Most Expensive Private Compound in Houston Hits Market for First Time.
The 22,000 SQFT luxury home is complemented by a 3,500 SQFT guest lodge in its own private 5-acre setting. The
prominent, elevated, 9-acre estate is surrounded on three sides by a moat of the 18,000-year-old Buffalo Bayou and
buffered by the expansive grounds of the Houston Country Club. It is only entered via a private, secured gate in a
cul-de-sac. All of it takes in the Houston skyline.
A Richardsonian Romanesque is rare and very few exist in the USA. The Romanov draws influences from a series
of other renowned estates in America, such as the Wrigley, and Vanderbilt mansions, as well as construction
elements from the University of Indiana’s limestone buildings, and even the Pentagon. Construction includes hand
cut limestone blocks a minimum of 12 inches thick.
Six years in construction and finished in 2005, The Romanov is a skillfully crafted work of steel, concrete, and
custom hand cut limestone from Indiana. Progress on the build was halted after the 9/11 attacks. The US
Government required, and thus diverted, all the available limestone from the renowned Bybee quarries of Indiana to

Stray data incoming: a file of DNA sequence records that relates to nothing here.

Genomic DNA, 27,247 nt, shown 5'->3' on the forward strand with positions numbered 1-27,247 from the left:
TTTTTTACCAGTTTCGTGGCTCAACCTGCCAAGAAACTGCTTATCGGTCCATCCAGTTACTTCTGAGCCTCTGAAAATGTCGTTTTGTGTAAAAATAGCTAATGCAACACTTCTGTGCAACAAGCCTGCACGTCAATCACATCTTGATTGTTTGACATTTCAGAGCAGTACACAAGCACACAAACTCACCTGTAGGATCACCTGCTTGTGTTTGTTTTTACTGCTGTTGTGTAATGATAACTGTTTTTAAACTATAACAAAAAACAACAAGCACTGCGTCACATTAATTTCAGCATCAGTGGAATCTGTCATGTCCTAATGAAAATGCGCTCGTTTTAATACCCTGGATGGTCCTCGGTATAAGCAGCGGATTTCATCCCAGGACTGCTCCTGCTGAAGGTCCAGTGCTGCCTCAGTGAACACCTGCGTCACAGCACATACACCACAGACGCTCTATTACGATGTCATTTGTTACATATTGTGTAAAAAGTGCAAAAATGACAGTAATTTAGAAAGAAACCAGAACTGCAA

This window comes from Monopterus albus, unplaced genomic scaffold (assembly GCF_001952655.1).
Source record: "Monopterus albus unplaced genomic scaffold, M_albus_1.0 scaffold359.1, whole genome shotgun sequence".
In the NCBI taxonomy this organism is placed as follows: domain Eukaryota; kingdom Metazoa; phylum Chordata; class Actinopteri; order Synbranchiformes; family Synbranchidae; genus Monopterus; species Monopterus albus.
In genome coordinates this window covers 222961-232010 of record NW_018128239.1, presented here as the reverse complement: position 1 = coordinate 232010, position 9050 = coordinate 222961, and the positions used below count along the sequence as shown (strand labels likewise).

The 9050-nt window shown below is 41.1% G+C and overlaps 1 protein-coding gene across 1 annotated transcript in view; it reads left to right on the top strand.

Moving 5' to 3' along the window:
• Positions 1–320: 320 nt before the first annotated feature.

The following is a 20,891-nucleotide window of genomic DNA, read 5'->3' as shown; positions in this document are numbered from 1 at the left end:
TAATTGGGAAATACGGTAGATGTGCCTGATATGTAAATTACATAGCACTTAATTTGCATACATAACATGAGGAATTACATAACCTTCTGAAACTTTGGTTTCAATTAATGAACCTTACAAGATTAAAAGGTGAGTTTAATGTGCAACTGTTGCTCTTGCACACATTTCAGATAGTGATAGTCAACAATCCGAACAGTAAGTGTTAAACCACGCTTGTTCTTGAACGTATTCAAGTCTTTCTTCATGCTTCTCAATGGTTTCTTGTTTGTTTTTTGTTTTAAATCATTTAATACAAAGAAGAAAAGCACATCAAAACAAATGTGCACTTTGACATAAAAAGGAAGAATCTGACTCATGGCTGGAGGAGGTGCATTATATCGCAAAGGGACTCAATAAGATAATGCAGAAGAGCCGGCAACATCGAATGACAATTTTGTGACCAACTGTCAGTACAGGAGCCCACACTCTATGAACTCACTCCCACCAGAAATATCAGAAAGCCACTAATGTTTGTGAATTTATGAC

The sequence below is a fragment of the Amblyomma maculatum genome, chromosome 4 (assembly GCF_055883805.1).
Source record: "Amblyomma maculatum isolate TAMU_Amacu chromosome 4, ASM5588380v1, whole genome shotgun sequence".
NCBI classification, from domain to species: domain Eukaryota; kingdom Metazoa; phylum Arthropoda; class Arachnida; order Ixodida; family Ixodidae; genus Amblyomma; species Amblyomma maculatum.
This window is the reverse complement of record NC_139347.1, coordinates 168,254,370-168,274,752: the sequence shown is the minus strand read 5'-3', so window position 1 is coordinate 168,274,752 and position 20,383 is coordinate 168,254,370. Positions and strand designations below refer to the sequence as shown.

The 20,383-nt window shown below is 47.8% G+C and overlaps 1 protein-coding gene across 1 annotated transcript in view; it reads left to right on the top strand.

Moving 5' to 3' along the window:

be redirected from the Romanov for the Pentagon rebuild.
In addition to interior architecturals sourced across Europe, the estate is replete with truly custom and hand-built
finishes, including a wrought iron elevator, interior railings and chandeliers. Energy efficiencies, embedded
technology, and privacy features are as equally timeless as the entire estate.
“As an architect doing work for over 35 years across the United States and in several other countries around the world, I will tell you that The Romanov in Houston, Texas is one of the most extraordinary houses anyone may ever see,” said acclaimed architect Ken Newberry.
“While the exterior was influenced and follows the aesthetic of the Richardsonian Romanesque style there are also elements throughout inspired by trips to the Biltmore Estate in Asheville, North Carolina and Hearst Castle in San Simeon, California. Like Hearst Castle, the interior of the home incorporates architectural elements personally selected by the client and shipped from England, France, Belgium and Italy,” added Newberry.
“For some of the more formal rooms, we cast our own trim of bronze buttons for controlling the lights. There are carvings in wood, stone, and metal that were the result of hundreds of hours of work.” Builder Jeff Thomsen.